Secondly, many power conditioners have warranties and insurance that will cover damage or loss if you have your gear properly plugged into the power conditioner. I have not had any surges that took out any equipment. But I have read stories of others who used the warranty and had all their gear replaced. It’s just an added layer of protection.

Wire Management

Wire management is the bane of many audio enthusiasts. Each component has a power cord, and routing them all down to a single source is so convenient. My power conditioner has labels for each plug, making it easy to know what each cord is without tracing it back. But not every power conditioner has labels.

It looks messy, but it keeps the back of my gear neat and tidy!

And yes, I realize that a surge protector can do the same thing for wire management. Many even have mounting holes to get them out of sight. But I have yet to find a surge protector that matches the aesthetics of a power conditioner. This leads me to my last point.

Aesthetics/Mounting Options

Let’s be honest, aesthetics play a huge part in selecting gear. My power conditioner matches my gear perfectly. It’s the same width as all of my components, and it has feet that match very well with all my components. On top of that, it’s a mix of colors (black/silver), so it can match pretty much any setup!

Plus, I can remove the feet and add rack ears. This means that if I have my gear in a rack, I can easily slide it in because it’s a standard rack size. I realize that not every power conditioner has these options. But in my experience, almost every power conditioner I have looked at has both feet and rack ears.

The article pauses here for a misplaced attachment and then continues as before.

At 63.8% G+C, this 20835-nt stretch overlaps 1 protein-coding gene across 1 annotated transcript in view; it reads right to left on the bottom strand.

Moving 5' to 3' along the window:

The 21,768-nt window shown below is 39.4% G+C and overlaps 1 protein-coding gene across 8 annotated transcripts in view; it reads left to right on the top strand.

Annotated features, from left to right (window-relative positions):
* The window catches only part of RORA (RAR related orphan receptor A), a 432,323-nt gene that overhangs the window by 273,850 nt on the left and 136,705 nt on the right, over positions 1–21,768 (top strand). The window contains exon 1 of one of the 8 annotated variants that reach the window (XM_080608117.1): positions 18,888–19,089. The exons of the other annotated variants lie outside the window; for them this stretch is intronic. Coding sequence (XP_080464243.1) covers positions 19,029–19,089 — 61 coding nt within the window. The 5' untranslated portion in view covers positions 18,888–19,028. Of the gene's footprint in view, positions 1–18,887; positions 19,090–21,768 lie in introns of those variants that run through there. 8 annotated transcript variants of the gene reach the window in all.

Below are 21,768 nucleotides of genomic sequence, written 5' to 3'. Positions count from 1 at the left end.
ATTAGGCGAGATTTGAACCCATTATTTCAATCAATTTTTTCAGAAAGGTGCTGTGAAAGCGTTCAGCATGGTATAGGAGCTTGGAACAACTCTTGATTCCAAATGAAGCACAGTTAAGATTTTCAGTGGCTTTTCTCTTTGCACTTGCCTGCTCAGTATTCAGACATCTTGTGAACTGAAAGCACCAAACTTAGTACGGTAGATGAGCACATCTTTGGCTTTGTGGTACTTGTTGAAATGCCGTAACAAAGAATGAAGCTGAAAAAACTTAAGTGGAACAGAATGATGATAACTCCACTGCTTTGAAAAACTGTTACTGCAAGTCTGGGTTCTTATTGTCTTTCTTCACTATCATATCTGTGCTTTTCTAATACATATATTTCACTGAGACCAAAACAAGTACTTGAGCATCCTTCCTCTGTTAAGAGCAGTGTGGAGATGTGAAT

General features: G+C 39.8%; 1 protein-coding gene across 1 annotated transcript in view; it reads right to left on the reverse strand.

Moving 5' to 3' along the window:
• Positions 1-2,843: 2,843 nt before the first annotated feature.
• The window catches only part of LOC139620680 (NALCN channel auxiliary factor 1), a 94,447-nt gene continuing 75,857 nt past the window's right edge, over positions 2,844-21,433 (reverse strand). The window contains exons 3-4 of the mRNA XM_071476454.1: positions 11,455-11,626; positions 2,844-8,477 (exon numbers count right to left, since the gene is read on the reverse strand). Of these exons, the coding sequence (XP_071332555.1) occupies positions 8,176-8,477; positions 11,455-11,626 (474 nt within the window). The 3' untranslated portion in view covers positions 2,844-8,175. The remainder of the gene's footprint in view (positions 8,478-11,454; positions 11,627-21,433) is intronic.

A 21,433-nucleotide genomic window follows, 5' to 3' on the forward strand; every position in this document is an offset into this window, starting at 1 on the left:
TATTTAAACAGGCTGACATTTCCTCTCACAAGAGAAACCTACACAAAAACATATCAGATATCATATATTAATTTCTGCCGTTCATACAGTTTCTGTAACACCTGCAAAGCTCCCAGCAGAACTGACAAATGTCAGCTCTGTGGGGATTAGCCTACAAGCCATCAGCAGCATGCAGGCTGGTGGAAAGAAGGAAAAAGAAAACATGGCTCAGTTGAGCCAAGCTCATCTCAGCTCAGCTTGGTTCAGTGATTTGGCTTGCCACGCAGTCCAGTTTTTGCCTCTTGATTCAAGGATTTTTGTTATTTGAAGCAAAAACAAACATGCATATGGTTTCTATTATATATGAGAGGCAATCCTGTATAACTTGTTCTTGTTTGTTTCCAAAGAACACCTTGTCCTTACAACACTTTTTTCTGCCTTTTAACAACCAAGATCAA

Alternatives To Power Conditioners

There are also some great alternatives to power conditioners. UPSs (uninterrupted power supplies) offer many of the same features as power conditioners but also add battery backup capabilities. A UPS is a must-have for projectors needing a cool-down cycle to protect the bulb. One issue is that many UPSs don’t have the same home theater gear aesthetics. Those that do, like the IOGEAR Professional Online UPS, are not as budget-friendly.

Our Take

So in most setups, power conditioners will not improve the sound in your home theater. Most of us do not suffer from dirty power or have grounding issues that will introduce noise into our systems.

But that doesn’t mean they shouldn’t be included in your system. They offer surge protection, wire management, and insurance (possibly) for your precious gear. Plus, they look damn cool in your system. Price can be a factor. Some power conditioners can cost well into the thousands. But guess what, they typically don’t offer anything more than the entry-level ones. And if you are comfortable with buying used like me, you can get one for a deep discount. I paid $60 for mine.

What about you? Do you have a power conditioner? Did it make a difference for you? Let us know in the comments.